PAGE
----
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Alshamlan, H.; Omar, S.; Aljurayyad, R.; Alabduljabbar, R. Alzheimer’s Disease, Machine Learning and Feature Selection Methods. Encyclopedia. Available online: https://encyclopedia.pub/entry/45065 (accessed on 11 December 2023).

Alshamlan H, Omar S, Aljurayyad R, Alabduljabbar R. Alzheimer’s Disease, Machine Learning and Feature Selection Methods. Encyclopedia. Available at: https://encyclopedia.pub/entry/45065. Accessed December 11, 2023.

Alshamlan, Hala, Samar Omar, Rehab Aljurayyad, Reham Alabduljabbar. "Alzheimer’s Disease, Machine Learning and Feature Selection Methods" *Encyclopedia*, https://encyclopedia.pub/entry/45065 (accessed December 11, 2023).

Alshamlan, H., Omar, S., Aljurayyad, R., & Alabduljabbar, R.(2023, May 31). Alzheimer’s Disease, Machine Learning and Feature Selection Methods. In *Encyclopedia*. https://encyclopedia.pub/entry/45065

Alshamlan, Hala, et al. "Alzheimer’s Disease, Machine Learning and Feature Selection Methods." *Encyclopedia*. Web. 31 May, 2023.

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Alzheimer’s disease (AD) is a prevalent form of dementia that accounts for up to 80% of all dementia cases. The use of machine learning and feature selection methods in predicting AD based on gene expression data is a rapidly evolving area of research.

data mining
genetic disease prediction
Alzheimer disease
gene expression
feature selection
classification
algorithm

Alzheimer’s disease (AD) is a progressive brain disorder that was first described by Dr. Alois Alzheimer in 1906. Dr. Alzheimer observed symptoms in his patient, such as memory loss, paranoia, and psychological changes, and upon autopsy, he noticed shrinkage of the patient’s brain ^{[1]}. AD is the most common cause of dementia, which is a condition that slowly destroys memory and cognitive functioning, ultimately impacting the ability to carry out daily activities ^{[2]}.

Currently, AD is ranked as the sixth leading cause of death worldwide, and the symptoms typically appear in individuals over the age of 60 ^{[2]}. In Saudi Arabia, experts estimate that 3.23% of the population, mostly aged 65 or older, may have dementia caused by AD ^{[3]}. Despite extensive research efforts, there is currently no cure or definitive treatment for AD. Current approaches to managing the disease focus on helping individuals maintain cognitive function, manage behavioral symptoms, and slow the progression of memory loss ^{[2]}. However, researchers are actively pursuing therapies that target specific genetic, molecular, and cellular mechanisms in the hopes of stopping or preventing the underlying cause of the disease ^{[2]}. The complex nature of AD makes it a challenging condition to treat and manage. However, continued research and innovative approaches may lead to more effective treatments and improved outcomes for individuals with AD and their families.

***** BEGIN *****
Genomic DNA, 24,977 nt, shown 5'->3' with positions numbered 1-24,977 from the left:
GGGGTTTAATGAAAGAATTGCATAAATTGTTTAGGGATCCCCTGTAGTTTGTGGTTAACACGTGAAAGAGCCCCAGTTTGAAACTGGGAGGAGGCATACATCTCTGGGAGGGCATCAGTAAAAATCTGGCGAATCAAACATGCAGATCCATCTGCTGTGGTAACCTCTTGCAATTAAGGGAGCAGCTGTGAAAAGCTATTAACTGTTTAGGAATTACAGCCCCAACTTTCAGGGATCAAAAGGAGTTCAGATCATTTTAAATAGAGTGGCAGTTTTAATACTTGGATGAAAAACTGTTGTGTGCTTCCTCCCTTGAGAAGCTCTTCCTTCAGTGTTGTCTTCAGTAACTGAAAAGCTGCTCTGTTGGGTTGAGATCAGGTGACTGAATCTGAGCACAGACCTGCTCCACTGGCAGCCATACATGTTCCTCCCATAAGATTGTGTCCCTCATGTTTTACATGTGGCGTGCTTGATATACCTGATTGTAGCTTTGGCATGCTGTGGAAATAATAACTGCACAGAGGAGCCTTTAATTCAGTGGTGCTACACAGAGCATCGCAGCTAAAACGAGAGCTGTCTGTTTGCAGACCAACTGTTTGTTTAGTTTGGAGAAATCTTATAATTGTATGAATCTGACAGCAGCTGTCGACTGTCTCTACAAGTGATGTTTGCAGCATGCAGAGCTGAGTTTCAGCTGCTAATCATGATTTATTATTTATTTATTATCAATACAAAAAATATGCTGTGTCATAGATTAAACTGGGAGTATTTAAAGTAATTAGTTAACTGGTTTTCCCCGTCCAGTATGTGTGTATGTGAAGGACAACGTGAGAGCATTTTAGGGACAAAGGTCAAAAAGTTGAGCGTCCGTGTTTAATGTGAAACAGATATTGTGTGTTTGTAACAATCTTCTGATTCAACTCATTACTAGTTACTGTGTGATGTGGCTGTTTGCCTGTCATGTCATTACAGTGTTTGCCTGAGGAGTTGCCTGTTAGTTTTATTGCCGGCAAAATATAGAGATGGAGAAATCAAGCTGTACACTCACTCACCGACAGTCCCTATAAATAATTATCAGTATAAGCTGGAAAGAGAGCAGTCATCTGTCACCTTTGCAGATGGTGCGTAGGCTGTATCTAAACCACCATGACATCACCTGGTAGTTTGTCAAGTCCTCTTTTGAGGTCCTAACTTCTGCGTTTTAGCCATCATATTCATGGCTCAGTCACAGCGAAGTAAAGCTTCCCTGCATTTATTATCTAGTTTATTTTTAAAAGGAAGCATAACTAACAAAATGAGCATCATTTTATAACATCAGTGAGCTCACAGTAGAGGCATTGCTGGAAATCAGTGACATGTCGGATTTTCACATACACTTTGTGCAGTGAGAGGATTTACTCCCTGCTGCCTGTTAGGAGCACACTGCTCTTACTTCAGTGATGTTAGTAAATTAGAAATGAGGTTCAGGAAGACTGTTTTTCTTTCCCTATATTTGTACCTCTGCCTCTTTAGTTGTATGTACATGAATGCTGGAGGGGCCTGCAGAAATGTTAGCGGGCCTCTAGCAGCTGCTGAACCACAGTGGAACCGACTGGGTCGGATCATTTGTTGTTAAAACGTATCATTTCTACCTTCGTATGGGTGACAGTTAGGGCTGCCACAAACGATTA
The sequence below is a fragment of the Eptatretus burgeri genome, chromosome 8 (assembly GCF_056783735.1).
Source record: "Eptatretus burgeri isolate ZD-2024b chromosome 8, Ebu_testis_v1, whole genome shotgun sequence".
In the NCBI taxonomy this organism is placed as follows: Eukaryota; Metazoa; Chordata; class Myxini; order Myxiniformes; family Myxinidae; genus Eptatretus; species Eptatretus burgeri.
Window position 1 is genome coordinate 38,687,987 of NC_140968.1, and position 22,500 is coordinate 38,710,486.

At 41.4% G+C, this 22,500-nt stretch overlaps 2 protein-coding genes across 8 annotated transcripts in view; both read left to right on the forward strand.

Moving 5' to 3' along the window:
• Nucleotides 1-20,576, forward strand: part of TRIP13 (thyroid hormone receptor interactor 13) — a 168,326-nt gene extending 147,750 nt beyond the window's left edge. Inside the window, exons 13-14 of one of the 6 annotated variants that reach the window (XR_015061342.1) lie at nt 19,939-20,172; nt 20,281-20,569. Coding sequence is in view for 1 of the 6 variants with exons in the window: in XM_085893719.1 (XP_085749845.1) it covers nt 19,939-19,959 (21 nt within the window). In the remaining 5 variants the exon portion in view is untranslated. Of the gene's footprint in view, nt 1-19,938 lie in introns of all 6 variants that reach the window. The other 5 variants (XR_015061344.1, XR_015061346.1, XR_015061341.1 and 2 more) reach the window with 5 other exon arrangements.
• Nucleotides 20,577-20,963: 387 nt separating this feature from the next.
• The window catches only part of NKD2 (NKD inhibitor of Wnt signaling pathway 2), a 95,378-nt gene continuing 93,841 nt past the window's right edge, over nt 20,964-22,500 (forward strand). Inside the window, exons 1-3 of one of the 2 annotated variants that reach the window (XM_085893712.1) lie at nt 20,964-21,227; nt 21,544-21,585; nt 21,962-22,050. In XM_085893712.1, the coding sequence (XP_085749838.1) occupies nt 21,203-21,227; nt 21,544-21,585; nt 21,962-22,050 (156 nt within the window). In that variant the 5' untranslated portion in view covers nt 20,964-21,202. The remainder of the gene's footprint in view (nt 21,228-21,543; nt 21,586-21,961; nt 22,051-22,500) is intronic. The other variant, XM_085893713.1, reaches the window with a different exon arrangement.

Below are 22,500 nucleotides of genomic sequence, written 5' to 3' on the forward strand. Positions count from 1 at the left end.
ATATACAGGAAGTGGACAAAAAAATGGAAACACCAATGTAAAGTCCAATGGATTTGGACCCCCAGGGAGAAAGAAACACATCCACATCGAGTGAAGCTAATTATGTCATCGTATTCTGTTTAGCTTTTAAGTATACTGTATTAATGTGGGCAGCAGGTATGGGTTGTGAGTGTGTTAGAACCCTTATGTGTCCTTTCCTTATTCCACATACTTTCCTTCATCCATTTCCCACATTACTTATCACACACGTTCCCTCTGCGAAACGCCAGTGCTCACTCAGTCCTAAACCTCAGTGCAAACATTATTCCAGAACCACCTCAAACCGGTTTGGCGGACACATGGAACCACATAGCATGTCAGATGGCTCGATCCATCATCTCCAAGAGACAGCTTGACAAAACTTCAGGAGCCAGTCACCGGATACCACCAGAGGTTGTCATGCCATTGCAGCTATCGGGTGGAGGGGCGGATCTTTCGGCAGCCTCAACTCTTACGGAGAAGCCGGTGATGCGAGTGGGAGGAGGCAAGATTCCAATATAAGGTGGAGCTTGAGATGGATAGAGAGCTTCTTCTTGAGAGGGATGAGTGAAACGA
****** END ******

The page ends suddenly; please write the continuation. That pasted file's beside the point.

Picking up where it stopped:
Supervised Machine Learning (SML) is when a machine is programmed to find particular patterns in massive data. SML has different ways to adjust these data by adjusting the algorithm to make predictions and many other tasks ^{[4]}. The term is directly related to the fields of programming, IT, and mathematics. It is applied in all types of sectors of government, marketing, medicine, and any business which collects data and wants to make a decision based on these data. Subsequently, it is employed in consumer choices, weather forecasting, and website calculations. Researchers concentrate on various types of SML ^{[4]}. Although there are many, many categories and aspects to SML, we would only generally describe the following: Support Vector Machine, Logistic Regression, Linear Discriminant Analysis, K-nearest neighbor, Decision Tree, and Naïve Bayes.

SVM is a discriminative classifier formally defined by a separating hyperplane. The algorithm outputs an optimal hyperplane which categorizes new examples. In two-dimensional space, this hyperplane is a line dividing a plane into two parts. Each class is separated on each side of the plane ^{[4]}. A hyperplane is a line that linearly separates and classifies a set of data. Generally, the further from the hyperplane our data points lie, the more confident we are that they have been correctly classified. Hence, when new testing data are added, whatever side of the hyperplane they land on will decide the class that we assign to them ^{[4]}.